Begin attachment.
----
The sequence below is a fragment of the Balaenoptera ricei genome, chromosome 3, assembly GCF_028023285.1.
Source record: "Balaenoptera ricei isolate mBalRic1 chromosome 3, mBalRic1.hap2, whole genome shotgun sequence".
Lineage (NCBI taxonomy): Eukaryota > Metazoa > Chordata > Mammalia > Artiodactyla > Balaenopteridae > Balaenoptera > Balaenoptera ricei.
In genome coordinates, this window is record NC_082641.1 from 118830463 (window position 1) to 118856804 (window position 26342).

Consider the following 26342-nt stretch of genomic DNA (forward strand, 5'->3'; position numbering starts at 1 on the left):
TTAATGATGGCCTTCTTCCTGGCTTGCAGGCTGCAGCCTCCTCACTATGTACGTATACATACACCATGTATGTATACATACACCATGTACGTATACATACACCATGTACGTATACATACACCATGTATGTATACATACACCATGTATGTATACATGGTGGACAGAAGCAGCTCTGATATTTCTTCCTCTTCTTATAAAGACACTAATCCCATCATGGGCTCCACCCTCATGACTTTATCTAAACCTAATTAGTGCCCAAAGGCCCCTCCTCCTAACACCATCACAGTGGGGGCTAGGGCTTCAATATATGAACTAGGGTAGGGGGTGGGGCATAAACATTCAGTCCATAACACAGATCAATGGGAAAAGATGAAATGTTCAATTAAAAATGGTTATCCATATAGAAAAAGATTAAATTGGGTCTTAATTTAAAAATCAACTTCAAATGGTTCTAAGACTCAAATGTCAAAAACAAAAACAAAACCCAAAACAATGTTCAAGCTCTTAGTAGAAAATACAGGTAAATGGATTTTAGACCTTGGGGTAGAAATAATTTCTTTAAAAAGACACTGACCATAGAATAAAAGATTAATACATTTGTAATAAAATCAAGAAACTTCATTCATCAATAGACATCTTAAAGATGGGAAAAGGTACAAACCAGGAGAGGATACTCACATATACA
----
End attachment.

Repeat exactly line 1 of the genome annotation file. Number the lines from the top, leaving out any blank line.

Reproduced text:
The sequence below is a fragment of the Balaenoptera ricei genome, chromosome 3, assembly GCF_028023285.1.